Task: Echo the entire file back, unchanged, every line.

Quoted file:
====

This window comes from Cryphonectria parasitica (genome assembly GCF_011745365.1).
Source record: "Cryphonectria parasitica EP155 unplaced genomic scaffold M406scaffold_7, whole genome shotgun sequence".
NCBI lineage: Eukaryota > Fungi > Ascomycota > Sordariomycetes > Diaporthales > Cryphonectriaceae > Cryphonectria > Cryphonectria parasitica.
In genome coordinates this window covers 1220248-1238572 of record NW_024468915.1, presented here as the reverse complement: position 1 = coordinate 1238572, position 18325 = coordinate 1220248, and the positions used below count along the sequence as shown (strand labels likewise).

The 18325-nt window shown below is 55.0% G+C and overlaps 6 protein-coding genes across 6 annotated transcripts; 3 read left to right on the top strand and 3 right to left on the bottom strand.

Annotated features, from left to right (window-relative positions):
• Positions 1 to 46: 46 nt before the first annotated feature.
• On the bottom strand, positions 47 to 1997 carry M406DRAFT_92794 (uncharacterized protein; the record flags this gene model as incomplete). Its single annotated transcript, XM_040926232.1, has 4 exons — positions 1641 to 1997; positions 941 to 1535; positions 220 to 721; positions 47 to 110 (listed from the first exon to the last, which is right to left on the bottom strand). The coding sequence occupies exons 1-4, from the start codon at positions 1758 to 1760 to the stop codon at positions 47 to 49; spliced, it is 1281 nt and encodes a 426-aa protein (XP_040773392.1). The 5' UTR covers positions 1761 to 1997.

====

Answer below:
This window comes from Cryphonectria parasitica (genome assembly GCF_011745365.1).
Source record: "Cryphonectria parasitica EP155 unplaced genomic scaffold M406scaffold_7, whole genome shotgun sequence".
NCBI lineage: Eukaryota > Fungi > Ascomycota > Sordariomycetes > Diaporthales > Cryphonectriaceae > Cryphonectria > Cryphonectria parasitica.
In genome coordinates this window covers 1220248-1238572 of record NW_024468915.1, presented here as the reverse complement: position 1 = coordinate 1238572, position 18325 = coordinate 1220248, and the positions used below count along the sequence as shown (strand labels likewise).

The 18325-nt window shown below is 55.0% G+C and overlaps 6 protein-coding genes across 6 annotated transcripts; 3 read left to right on the top strand and 3 right to left on the bottom strand.

Annotated features, from left to right (window-relative positions):
• Positions 1 to 46: 46 nt before the first annotated feature.
• On the bottom strand, positions 47 to 1997 carry M406DRAFT_92794 (uncharacterized protein; the record flags this gene model as incomplete). Its single annotated transcript, XM_040926232.1, has 4 exons — positions 1641 to 1997; positions 941 to 1535; positions 220 to 721; positions 47 to 110 (listed from the first exon to the last, which is right to left on the bottom strand). The coding sequence occupies exons 1-4, from the start codon at positions 1758 to 1760 to the stop codon at positions 47 to 49; spliced, it is 1281 nt and encodes a 426-aa protein (XP_040773392.1). The 5' UTR covers positions 1761 to 1997.